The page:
Intermittent fasting is one of the top lifestyle trends this year.
And that’s not only because we came out of COVID-19 looking a little chubbier and tubbier, but also because it has proven results with (relatively) little effort required.
Nevertheless, as with all diets (and diet fads), it’s important to be properly informed before embarking on a journey of changing your eating habits.
Here, Dr Priya Khorana, founder and CEO of Lifestyle Nutrition Consulting Co in Bangkok, gives us the ultimate low-down on intermittent fasting, from the perspective of someone who really knows a thing or two about this stuff. Read on, take note, and decide for yourself if you’re ready to (stomach) rumble.
First things first: a little note on intermittent fasting
Intermittent fasting (IF) is not a diet. It is a timed approach to eating, and unlike a restricted fad diet, it does not specify what foods a person should eat or avoid. To put simply; IF does not change what you eat, it changes when you eat.
It may have some health benefits, including weight loss and improved insulin sensitivity, but it is not suitable for everyone and should be done with careful consideration. People with advanced diabetes or who are on medications for diabetes, people with a history of eating disorders like anorexia and bulimia, and pregnant or breastfeeding women should not attempt intermittent fasting unless under the close supervision of a physician who can monitor them.
Having said that, there are some evidence-based benefits of IF. In men, it has shown to reduce insulin resistance and lower blood sugar levels (and thereby reducing the risk of type 2 diabetes). It has also been shown to reduce oxidative damage and inflammation, thereby slowing down effects of ageing. Lastly, the insulin levels drop human growth hormone (HGH) increases, which helps facilitate fat burning and muscle gain.
How does it work?
Depending on your IF approach, you’re either shortening the eating window each day, or engaging in 24-hour fasts one or more times a week. One of the most popular approaches is the 16:8 method, which is when you fast for an eight-hour window — this is often the approach I go for. It is vital to stress that folks use an eating approach that works and is sustainable to them.
What are the most popular methods?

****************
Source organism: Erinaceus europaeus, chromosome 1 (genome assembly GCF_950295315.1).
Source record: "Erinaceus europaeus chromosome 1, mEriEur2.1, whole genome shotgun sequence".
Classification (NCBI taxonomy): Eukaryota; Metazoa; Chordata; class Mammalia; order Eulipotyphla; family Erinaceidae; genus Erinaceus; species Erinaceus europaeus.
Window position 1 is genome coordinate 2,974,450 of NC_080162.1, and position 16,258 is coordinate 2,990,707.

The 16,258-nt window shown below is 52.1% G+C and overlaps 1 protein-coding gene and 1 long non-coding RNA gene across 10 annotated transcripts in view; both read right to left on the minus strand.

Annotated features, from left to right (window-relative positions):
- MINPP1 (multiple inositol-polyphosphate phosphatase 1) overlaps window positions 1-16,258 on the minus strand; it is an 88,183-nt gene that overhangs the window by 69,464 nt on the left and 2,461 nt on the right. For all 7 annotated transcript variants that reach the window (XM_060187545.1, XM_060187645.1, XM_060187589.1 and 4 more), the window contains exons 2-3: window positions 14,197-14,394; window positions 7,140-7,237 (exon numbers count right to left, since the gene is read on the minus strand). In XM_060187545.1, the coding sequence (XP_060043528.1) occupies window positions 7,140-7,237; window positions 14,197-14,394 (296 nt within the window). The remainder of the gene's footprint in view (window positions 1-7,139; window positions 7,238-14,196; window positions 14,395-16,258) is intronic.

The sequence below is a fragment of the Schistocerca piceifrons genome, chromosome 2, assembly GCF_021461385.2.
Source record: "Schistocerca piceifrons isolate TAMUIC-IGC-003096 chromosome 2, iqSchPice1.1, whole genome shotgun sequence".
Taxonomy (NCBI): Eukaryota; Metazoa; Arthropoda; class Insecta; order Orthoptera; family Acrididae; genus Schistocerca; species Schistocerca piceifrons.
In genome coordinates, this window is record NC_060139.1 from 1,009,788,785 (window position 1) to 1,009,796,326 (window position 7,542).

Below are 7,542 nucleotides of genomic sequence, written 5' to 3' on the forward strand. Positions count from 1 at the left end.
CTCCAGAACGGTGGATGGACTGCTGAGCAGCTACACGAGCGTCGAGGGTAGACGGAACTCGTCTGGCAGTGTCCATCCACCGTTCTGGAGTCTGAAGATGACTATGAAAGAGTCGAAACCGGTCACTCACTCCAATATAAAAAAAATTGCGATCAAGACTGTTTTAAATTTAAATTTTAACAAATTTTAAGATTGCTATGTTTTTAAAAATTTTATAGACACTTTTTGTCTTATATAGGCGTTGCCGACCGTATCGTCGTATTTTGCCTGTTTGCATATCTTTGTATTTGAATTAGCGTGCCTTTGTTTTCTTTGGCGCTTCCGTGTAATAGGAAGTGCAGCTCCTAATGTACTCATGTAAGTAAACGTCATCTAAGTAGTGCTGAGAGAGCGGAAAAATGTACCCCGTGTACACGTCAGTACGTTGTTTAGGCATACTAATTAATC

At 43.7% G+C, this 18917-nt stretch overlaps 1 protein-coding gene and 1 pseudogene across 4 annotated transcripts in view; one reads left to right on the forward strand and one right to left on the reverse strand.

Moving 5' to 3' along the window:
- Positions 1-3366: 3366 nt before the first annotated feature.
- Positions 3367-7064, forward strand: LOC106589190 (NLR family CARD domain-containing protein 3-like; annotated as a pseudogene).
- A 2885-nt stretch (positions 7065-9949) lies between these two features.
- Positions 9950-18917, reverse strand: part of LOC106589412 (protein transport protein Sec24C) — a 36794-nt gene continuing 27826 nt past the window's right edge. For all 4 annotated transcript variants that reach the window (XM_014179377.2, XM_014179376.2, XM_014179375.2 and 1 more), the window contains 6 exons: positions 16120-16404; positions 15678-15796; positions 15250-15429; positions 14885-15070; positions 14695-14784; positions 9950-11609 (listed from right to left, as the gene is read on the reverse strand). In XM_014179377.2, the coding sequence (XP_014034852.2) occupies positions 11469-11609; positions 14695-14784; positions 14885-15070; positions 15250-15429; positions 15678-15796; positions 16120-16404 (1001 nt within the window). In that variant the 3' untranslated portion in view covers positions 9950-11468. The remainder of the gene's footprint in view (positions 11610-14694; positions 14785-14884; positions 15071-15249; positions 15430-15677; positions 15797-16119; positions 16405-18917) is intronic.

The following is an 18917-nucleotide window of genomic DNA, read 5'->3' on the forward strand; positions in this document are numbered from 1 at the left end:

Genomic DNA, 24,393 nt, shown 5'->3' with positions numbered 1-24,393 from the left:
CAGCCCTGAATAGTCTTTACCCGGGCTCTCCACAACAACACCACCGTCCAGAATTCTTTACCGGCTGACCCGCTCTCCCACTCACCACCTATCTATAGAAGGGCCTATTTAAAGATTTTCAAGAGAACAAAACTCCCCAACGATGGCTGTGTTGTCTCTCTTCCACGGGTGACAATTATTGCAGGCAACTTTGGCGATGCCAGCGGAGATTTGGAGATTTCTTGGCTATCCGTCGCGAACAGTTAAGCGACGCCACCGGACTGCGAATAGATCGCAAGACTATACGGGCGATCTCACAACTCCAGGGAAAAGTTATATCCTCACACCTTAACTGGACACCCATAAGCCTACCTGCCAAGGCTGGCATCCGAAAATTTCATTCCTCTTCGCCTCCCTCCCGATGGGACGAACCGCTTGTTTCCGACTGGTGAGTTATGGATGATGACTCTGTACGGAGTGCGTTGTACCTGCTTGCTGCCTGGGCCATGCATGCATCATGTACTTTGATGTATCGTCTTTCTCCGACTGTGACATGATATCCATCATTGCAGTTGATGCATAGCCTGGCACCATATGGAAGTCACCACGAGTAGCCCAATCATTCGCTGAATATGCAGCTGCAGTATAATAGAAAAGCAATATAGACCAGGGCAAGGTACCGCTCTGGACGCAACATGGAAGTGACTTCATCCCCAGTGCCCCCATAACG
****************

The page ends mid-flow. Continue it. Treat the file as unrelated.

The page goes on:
The 16:8 Method
This is also called the Leangains Protocol, and involves skipping breakfast and restricting your daily eating period to 8 hours, such as 1-9pm. Then you fast for 16 hours in between.
This involves fasting for 24 hours, once or twice a week. For example, you may not eat from dinner one day until dinner the next day.
The 5:2 Diet
With this method, you consume only 500-600 calories on two non-consecutive days of the week, but eat normally the other 5 days.
As a doctor of nutrition, I will always recommend foods for improved health, including high-fiber, unprocessed, whole foods in all colours and varieties. A mostly plant-based Mediterranean-style diet has been linked to improved health benefits, and in this case, I will suggest this way of life even whilst fasting. Making sure you are nourishing your body as effectively prior to starting your fast will help prevent any feelings of being ‘hangry’ during the fast.
It is also vital for me to suggest that if you are embarking on an IF journey, staying hydrated is key. Fasting can come with some initial side effects, such as increased hunger, low blood sugar, headache, irritability, dizziness, and fatigue — so please embark with caution.
During and after fasting
Limiting your dining window does not give you an excuse to binge eat — especially on unhealthy foods — because you will not see the benefits. Eating unwholesome (read: junk) food in a shortened feeding window on the IF diet may also put you at risk of deficiencies in key nutrients such as calcium, iron, protein, and fiber, all of which are essential for normal biological function.
What you need to do is consume a diet rich in fruits and vegetables, whole-grains, and sufficient lean protein and healthy fat — boosting important antioxidants and nutrients which all result in an increased lifespan and reduces the risks of developing lifestyle related chronic diseases.
What is important to emphasise is that the goal of IF is to maintain a healthy amount of calories for your body during the fast so you do not “rebound eat.”
For those starting out, I suggest implementing a 12-hour fasting/12-hour eating window and building up from there, eventually finding a schedule that works best for you. The most important thing is breaking your fast with fresh, unprocessed, nutrient-dense whole foods, prioritising healthy sources of protein and good fats, all while limiting junk foods that negate any benefits of IF.
This story first appeared on Lifestyle Asia Bangkok
(Featured and main photos: Brooke Lark/ Unsplash)